Brighton Short Breaks is interested in museum debate topics, one of which is ‘what is an author?’ In our museums we see many different types of narratives created by a Curator to tell s story, an exhibition is laid out in a specific way so a particular story is told to the visitor, here the Curator is the author, but an author using other people’s work. Why are the famous artists and writers so famous compared to other artists and writers? Who determines which of these ‘authors’ become famous and who does not?
This is a widely debated topic and one with many different varying opinions, which is why we think it is interesting to look at Grayson Perry’s new exhibition at the British Museum which is only about 53 miles away from us in Brighton. Grayson Perry was born in 1960 and is an english artist mainly known for his ceramics and his cross-dressing. His vases have quite classical formations and are decorated in bright colours that tend to depict subjects at odds with their attractive appearance. He has been known to create images that represent his experience in terms of ‘explicit scenes of sexual perversion.’ He won the Turner Prize in 2003.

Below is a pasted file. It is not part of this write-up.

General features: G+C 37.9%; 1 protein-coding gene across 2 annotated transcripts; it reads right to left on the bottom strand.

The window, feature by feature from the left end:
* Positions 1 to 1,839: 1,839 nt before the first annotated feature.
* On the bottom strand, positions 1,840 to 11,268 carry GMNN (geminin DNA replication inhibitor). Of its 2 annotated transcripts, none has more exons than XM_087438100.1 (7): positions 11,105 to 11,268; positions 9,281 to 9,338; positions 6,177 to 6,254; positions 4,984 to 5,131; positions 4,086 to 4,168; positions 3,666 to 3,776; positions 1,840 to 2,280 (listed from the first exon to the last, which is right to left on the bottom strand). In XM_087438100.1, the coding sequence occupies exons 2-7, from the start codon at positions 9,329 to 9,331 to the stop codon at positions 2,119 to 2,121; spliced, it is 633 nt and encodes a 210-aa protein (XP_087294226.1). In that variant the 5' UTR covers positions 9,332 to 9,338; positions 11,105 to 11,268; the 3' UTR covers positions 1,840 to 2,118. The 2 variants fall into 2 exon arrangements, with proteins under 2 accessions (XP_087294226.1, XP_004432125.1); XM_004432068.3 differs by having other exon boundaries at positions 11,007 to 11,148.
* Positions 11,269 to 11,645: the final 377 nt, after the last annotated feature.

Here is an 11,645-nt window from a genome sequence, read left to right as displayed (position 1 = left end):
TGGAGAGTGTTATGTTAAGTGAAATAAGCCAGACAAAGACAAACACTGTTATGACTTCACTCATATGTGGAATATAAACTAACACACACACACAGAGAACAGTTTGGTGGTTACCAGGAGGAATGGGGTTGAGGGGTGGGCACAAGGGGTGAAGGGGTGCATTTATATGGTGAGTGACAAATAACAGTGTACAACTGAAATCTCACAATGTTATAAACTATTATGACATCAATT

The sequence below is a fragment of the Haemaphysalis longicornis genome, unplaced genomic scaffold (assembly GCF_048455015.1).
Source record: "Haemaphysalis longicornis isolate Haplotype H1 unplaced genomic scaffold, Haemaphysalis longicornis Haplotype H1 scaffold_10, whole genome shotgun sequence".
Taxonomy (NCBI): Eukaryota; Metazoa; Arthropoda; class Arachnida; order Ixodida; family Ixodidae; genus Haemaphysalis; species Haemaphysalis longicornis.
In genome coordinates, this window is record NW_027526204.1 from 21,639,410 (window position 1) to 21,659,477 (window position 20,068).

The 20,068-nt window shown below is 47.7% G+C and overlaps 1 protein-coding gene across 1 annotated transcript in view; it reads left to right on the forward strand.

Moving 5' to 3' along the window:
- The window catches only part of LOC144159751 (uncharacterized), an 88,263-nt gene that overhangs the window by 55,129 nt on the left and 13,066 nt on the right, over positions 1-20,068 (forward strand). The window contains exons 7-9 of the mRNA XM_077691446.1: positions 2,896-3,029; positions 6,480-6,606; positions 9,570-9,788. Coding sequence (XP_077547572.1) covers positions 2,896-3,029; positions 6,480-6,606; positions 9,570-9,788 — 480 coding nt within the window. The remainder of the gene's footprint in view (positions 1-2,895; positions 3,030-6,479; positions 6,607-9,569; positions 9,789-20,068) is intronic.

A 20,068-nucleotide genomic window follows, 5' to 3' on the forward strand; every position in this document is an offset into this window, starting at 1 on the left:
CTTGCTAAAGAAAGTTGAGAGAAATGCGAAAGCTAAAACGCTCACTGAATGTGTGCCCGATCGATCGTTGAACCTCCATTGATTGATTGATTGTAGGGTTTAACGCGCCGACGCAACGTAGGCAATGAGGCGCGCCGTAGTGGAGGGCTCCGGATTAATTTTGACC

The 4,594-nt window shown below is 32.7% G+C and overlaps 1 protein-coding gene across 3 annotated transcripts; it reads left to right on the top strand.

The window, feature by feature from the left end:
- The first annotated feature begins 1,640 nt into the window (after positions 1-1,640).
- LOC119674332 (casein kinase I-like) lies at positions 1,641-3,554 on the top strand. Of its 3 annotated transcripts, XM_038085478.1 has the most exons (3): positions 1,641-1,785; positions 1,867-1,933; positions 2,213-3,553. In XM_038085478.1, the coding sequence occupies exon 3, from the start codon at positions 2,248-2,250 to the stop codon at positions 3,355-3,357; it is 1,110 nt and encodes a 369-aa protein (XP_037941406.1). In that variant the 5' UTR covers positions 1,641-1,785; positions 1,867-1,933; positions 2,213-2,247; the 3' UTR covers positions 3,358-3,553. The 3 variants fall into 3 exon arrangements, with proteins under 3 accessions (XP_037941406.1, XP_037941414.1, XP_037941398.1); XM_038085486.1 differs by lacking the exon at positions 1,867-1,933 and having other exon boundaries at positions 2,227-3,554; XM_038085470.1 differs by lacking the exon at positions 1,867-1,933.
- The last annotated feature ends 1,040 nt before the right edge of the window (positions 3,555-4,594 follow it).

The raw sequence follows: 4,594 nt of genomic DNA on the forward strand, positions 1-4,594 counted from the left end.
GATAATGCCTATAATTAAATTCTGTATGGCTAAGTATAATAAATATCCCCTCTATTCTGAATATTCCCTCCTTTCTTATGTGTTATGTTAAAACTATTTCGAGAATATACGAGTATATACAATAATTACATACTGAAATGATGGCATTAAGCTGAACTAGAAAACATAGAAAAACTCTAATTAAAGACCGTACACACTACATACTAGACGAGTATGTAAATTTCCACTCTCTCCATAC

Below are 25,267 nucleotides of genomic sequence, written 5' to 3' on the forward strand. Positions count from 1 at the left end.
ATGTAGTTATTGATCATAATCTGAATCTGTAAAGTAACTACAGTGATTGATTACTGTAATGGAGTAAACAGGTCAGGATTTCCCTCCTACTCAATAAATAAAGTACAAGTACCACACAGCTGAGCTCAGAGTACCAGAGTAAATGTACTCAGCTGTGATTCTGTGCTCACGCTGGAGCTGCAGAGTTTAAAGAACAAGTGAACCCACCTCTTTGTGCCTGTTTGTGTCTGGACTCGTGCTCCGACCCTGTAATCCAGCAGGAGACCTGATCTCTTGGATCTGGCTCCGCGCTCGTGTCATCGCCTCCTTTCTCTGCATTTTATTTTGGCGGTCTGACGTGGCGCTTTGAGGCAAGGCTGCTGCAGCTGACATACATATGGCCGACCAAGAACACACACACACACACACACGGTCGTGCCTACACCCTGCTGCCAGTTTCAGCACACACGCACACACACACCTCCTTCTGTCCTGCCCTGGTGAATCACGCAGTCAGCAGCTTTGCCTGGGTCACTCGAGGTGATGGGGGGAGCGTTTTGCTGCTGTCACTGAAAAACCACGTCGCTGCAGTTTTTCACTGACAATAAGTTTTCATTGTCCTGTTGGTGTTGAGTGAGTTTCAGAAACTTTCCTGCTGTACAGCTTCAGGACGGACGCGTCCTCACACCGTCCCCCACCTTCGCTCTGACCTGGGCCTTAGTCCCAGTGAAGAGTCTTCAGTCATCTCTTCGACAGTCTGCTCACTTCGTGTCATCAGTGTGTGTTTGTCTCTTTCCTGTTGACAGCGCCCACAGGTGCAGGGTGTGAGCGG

From the 6th October to 19th February 2012 his exhibition entitled ‘The Tomb of the Unknown Craftsman’ is on display at The British Museum. In the exhibition he has some of his new works alongside objects made by unknown men and women throughout history that he has found in the British Museum’s collection. It is meant to be a memorial to all the anonymous craftsmen that have created so many different objects from motorbikes, to vases and axes. Perry himself said ” The craftsman’s anonymity I find especially resonant in an age of the celebrity artist.” We like this statement and think it shows how the ‘author’ of something does not really matter.
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